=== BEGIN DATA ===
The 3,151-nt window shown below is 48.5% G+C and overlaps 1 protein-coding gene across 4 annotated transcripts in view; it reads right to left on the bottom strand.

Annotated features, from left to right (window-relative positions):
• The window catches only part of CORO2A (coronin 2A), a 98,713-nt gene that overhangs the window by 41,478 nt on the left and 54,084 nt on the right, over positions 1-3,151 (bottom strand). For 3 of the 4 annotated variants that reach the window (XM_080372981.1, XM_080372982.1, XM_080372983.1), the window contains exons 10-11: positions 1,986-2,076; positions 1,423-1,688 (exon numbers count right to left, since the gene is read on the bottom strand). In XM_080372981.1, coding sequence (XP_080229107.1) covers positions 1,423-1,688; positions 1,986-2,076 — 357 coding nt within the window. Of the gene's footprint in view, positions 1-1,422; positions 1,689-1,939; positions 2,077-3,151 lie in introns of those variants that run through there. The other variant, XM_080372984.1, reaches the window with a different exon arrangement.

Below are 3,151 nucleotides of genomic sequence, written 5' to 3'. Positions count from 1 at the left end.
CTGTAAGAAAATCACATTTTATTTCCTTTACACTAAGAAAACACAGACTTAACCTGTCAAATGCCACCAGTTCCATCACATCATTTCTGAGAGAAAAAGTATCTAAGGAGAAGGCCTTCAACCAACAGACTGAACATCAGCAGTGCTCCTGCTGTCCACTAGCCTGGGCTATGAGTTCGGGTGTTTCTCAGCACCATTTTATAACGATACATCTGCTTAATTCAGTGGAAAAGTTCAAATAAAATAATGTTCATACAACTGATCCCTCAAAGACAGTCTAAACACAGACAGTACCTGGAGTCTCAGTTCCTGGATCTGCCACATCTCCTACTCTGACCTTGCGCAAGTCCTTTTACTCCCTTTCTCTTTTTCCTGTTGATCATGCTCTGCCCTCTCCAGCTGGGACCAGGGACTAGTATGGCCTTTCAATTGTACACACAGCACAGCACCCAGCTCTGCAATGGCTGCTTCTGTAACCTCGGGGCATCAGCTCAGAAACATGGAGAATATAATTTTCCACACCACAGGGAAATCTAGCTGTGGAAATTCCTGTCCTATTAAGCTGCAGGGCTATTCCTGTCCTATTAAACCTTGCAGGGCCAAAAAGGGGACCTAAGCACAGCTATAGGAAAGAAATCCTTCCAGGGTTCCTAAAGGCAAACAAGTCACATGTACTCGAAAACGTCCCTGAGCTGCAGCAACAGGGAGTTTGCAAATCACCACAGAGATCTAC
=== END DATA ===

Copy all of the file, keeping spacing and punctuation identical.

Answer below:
The 3,151-nt window shown below is 48.5% G+C and overlaps 1 protein-coding gene across 4 annotated transcripts in view; it reads right to left on the bottom strand.

Annotated features, from left to right (window-relative positions):
• The window catches only part of CORO2A (coronin 2A), a 98,713-nt gene that overhangs the window by 41,478 nt on the left and 54,084 nt on the right, over positions 1-3,151 (bottom strand). For 3 of the 4 annotated variants that reach the window (XM_080372981.1, XM_080372982.1, XM_080372983.1), the window contains exons 10-11: positions 1,986-2,076; positions 1,423-1,688 (exon numbers count right to left, since the gene is read on the bottom strand). In XM_080372981.1, coding sequence (XP_080229107.1) covers positions 1,423-1,688; positions 1,986-2,076 — 357 coding nt within the window. Of the gene's footprint in view, positions 1-1,422; positions 1,689-1,939; positions 2,077-3,151 lie in introns of those variants that run through there. The other variant, XM_080372984.1, reaches the window with a different exon arrangement.

Below are 3,151 nucleotides of genomic sequence, written 5' to 3'. Positions count from 1 at the left end.
CTGTAAGAAAATCACATTTTATTTCCTTTACACTAAGAAAACACAGACTTAACCTGTCAAATGCCACCAGTTCCATCACATCATTTCTGAGAGAAAAAGTATCTAAGGAGAAGGCCTTCAACCAACAGACTGAACATCAGCAGTGCTCCTGCTGTCCACTAGCCTGGGCTATGAGTTCGGGTGTTTCTCAGCACCATTTTATAACGATACATCTGCTTAATTCAGTGGAAAAGTTCAAATAAAATAATGTTCATACAACTGATCCCTCAAAGACAGTCTAAACACAGACAGTACCTGGAGTCTCAGTTCCTGGATCTGCCACATCTCCTACTCTGACCTTGCGCAAGTCCTTTTACTCCCTTTCTCTTTTTCCTGTTGATCATGCTCTGCCCTCTCCAGCTGGGACCAGGGACTAGTATGGCCTTTCAATTGTACACACAGCACAGCACCCAGCTCTGCAATGGCTGCTTCTGTAACCTCGGGGCATCAGCTCAGAAACATGGAGAATATAATTTTCCACACCACAGGGAAATCTAGCTGTGGAAATTCCTGTCCTATTAAGCTGCAGGGCTATTCCTGTCCTATTAAACCTTGCAGGGCCAAAAAGGGGACCTAAGCACAGCTATAGGAAAGAAATCCTTCCAGGGTTCCTAAAGGCAAACAAGTCACATGTACTCGAAAACGTCCCTGAGCTGCAGCAACAGGGAGTTTGCAAATCACCACAGAGATCTAC